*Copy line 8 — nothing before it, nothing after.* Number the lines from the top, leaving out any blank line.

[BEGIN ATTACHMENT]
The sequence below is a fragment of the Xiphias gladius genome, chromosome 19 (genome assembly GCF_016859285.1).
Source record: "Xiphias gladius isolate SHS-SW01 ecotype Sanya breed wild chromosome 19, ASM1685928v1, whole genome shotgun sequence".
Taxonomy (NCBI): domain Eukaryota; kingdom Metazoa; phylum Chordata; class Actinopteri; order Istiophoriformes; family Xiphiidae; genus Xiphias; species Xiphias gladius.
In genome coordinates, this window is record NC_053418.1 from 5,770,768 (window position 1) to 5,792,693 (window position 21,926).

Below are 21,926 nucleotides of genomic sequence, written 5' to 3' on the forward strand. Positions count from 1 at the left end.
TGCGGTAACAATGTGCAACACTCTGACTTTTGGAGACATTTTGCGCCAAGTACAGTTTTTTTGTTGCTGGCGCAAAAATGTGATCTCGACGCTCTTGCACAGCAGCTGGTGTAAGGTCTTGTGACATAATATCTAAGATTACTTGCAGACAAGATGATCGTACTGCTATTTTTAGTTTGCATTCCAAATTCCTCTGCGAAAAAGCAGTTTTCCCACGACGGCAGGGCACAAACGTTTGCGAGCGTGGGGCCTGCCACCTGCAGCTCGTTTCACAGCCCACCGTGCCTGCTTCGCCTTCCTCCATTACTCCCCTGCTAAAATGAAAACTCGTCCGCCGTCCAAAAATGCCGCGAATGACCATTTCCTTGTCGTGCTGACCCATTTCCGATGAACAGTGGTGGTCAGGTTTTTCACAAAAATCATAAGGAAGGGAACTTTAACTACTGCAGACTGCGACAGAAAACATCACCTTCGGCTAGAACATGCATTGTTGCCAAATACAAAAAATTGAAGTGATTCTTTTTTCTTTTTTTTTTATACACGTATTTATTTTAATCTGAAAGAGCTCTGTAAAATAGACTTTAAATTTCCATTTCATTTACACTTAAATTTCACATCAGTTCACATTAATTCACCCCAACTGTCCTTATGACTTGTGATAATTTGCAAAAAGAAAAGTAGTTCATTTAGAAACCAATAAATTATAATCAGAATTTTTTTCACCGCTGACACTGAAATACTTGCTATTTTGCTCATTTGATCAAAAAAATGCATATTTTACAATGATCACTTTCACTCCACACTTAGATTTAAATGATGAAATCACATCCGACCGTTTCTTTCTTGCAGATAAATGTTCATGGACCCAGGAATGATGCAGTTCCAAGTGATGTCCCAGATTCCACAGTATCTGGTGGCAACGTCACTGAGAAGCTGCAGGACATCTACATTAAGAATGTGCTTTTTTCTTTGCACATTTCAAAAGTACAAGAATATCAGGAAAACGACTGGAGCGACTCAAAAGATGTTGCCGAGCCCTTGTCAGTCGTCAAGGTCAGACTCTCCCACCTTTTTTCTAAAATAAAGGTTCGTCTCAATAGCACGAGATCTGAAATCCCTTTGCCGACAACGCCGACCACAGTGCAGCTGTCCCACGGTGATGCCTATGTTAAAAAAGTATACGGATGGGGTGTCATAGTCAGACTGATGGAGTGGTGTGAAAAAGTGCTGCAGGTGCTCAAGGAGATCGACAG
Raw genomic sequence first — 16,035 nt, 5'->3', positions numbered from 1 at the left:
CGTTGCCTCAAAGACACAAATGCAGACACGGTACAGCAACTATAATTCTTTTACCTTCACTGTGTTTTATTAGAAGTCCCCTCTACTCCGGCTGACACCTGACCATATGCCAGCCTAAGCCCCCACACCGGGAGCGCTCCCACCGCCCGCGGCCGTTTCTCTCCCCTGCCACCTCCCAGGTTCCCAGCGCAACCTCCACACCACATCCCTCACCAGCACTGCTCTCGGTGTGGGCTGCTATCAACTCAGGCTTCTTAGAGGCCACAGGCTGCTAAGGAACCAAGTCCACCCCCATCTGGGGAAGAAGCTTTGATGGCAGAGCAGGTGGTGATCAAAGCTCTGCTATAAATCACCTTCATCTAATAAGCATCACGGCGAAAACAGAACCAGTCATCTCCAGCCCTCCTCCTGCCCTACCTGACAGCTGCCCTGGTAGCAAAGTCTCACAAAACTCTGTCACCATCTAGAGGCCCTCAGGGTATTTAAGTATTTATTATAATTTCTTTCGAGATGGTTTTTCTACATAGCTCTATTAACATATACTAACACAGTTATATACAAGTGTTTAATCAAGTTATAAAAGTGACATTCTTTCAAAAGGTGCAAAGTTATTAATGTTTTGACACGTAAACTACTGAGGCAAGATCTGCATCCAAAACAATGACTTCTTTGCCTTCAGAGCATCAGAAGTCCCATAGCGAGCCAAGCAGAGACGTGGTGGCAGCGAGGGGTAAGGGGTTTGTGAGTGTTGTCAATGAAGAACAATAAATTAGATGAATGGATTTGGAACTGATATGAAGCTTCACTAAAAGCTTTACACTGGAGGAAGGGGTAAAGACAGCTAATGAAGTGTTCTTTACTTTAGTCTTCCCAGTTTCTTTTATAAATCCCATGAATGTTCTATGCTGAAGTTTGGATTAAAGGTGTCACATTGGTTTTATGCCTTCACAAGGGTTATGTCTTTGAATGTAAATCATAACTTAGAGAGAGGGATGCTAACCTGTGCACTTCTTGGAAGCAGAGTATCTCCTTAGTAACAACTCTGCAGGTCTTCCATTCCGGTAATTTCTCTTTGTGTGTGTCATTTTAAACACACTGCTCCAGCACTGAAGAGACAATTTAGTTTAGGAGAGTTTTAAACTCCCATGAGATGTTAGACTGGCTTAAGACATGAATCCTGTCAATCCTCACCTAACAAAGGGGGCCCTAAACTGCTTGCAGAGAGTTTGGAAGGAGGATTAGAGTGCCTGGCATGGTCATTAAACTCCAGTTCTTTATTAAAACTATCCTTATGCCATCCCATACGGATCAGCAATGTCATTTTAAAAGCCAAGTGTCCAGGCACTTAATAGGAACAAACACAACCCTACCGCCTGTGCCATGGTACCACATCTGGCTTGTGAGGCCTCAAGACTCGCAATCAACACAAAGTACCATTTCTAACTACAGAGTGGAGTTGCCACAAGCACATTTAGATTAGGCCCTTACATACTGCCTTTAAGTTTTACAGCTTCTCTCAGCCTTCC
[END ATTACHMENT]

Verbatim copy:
CGTTGCCTCAAAGACACAAATGCAGACACGGTACAGCAACTATAATTCTTTTACCTTCACTGTGTTTTATTAGAAGTCCCCTCTACTCCGGCTGACACCTGACCATATGCCAGCCTAAGCCCCCACACCGGGAGCGCTCCCACCGCCCGCGGCCGTTTCTCTCCCCTGCCACCTCCCAGGTTCCCAGCGCAACCTCCACACCACATCCCTCACCAGCACTGCTCTCGGTGTGGGCTGCTATCAACTCAGGCTTCTTAGAGGCCACAGGCTGCTAAGGAACCAAGTCCACCCCCATCTGGGGAAGAAGCTTTGATGGCAGAGCAGGTGGTGATCAAAGCTCTGCTATAAATCACCTTCATCTAATAAGCATCACGGCGAAAACAGAACCAGTCATCTCCAGCCCTCCTCCTGCCCTACCTGACAGCTGCCCTGGTAGCAAAGTCTCACAAAACTCTGTCACCATCTAGAGGCCCTCAGGGTATTTAAGTATTTATTATAATTTCTTTCGAGATGGTTTTTCTACATAGCTCTATTAACATATACTAACACAGTTATATACAAGTGTTTAATCAAGTTATAAAAGTGACATTCTTTCAAAAGGTGCAAAGTTATTAATGTTTTGACACGTAAACTACTGAGGCAAGATCTGCATCCAAAACAATGACTTCTTTGCCTTCAGAGCATCAGAAGTCCCATAGCGAGCCAAGCAGAGACGTGGTGGCAGCGAGGGGTAAGGGGTTTGTGAGTGTTGTCAATGAAGAACAATAAATTAGATGAATGGATTTGGAACTGATATGAAGCTTCACTAAAAGCTTTACACTGGAGGAAGGGGTAAAGACAGCTAATGAAGTGTTCTTTACTTTAGTCTTCCCAGTTTCTTTTATAAATCCCATGAATGTTCTATGCTGAAGTTTGGATTAAAGGTGTCACATTGGTTTTATGCCTTCACAAGGGTTATGTCTTTGAATGTAAATCATAACTTAGAGAGAGGGATGCTAACCTGTGCACTTCTTGGAAGCAGAGTATCTCCTTAGTAACAACTCTGCAGGTCTTCCATTCCGGTAATTTCTCTTTGTGTGTGTCATTTTAAACACACTGCTCCAGCACTGAAGAGACAATTTAGTTTAGGAGAGTTTTAAACTCCCATGAGATGTTAGACTGGCTTAAGACATGAATCCTGTCAATCCTCACCTAACAAAGGGGGCCCTAAACTGCTTGCAGAGAGTTTGGAAGGAGGATTAGAGTGCCTGGCATGGTCATTAAACTCCAGTTCTTTATTAAAACTATCCTTATGCCATCCCATACGGATCAGCAATGTCATTTTAAAAGCCAAGTGTCCAGGCACTTAATAGGAACAAACACAACCCTACCGCCTGTGCCATGGTACCACATCTGGCTTGTGAGGCCTCAAGACTCGCAATCAACACAAAGTACCATTTCTAACTACAGAGTGGAGTTGCCACAAGCACATTTAGATTAGGCCCTTACATACTGCCTTTAAGTTTTACAGCTTCTCTCAGCCTTCC